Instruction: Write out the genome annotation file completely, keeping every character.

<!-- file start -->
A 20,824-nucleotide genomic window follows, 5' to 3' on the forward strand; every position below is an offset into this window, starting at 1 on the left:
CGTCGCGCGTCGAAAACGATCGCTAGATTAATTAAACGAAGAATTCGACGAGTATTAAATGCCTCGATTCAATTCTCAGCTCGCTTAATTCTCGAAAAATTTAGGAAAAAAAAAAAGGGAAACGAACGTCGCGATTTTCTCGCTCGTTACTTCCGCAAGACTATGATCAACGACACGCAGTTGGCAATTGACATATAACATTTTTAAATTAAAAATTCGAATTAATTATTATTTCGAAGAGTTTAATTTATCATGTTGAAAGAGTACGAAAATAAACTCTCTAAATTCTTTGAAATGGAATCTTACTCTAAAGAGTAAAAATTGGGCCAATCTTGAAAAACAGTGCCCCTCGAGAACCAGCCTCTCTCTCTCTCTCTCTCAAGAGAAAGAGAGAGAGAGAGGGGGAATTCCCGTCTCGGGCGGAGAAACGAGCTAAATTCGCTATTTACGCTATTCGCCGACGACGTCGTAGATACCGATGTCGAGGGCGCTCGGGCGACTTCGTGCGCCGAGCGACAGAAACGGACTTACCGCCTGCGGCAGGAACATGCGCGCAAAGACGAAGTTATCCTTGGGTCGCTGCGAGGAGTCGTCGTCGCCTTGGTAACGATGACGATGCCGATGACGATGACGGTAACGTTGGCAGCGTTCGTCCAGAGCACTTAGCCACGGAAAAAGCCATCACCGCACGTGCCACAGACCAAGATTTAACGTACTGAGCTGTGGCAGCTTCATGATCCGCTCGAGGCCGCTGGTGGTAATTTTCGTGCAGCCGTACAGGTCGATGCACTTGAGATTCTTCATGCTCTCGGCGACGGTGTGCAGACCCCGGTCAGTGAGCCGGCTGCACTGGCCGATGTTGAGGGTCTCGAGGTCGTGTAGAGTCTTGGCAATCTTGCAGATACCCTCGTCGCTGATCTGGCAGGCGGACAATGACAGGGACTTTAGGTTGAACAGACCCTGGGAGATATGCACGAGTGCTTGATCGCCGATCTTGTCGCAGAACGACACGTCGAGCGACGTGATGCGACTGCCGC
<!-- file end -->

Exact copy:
A 20,824-nucleotide genomic window follows, 5' to 3' on the forward strand; every position below is an offset into this window, starting at 1 on the left:
CGTCGCGCGTCGAAAACGATCGCTAGATTAATTAAACGAAGAATTCGACGAGTATTAAATGCCTCGATTCAATTCTCAGCTCGCTTAATTCTCGAAAAATTTAGGAAAAAAAAAAAGGGAAACGAACGTCGCGATTTTCTCGCTCGTTACTTCCGCAAGACTATGATCAACGACACGCAGTTGGCAATTGACATATAACATTTTTAAATTAAAAATTCGAATTAATTATTATTTCGAAGAGTTTAATTTATCATGTTGAAAGAGTACGAAAATAAACTCTCTAAATTCTTTGAAATGGAATCTTACTCTAAAGAGTAAAAATTGGGCCAATCTTGAAAAACAGTGCCCCTCGAGAACCAGCCTCTCTCTCTCTCTCTCTCAAGAGAAAGAGAGAGAGAGAGGGGGAATTCCCGTCTCGGGCGGAGAAACGAGCTAAATTCGCTATTTACGCTATTCGCCGACGACGTCGTAGATACCGATGTCGAGGGCGCTCGGGCGACTTCGTGCGCCGAGCGACAGAAACGGACTTACCGCCTGCGGCAGGAACATGCGCGCAAAGACGAAGTTATCCTTGGGTCGCTGCGAGGAGTCGTCGTCGCCTTGGTAACGATGACGATGCCGATGACGATGACGGTAACGTTGGCAGCGTTCGTCCAGAGCACTTAGCCACGGAAAAAGCCATCACCGCACGTGCCACAGACCAAGATTTAACGTACTGAGCTGTGGCAGCTTCATGATCCGCTCGAGGCCGCTGGTGGTAATTTTCGTGCAGCCGTACAGGTCGATGCACTTGAGATTCTTCATGCTCTCGGCGACGGTGTGCAGACCCCGGTCAGTGAGCCGGCTGCACTGGCCGATGTTGAGGGTCTCGAGGTCGTGTAGAGTCTTGGCAATCTTGCAGATACCCTCGTCGCTGATCTGGCAGGCGGACAATGACAGGGACTTTAGGTTGAACAGACCCTGGGAGATATGCACGAGTGCTTGATCGCCGATCTTGTCGCAGAACGACACGTCGAGCGACGTGATGCGACTGCCGC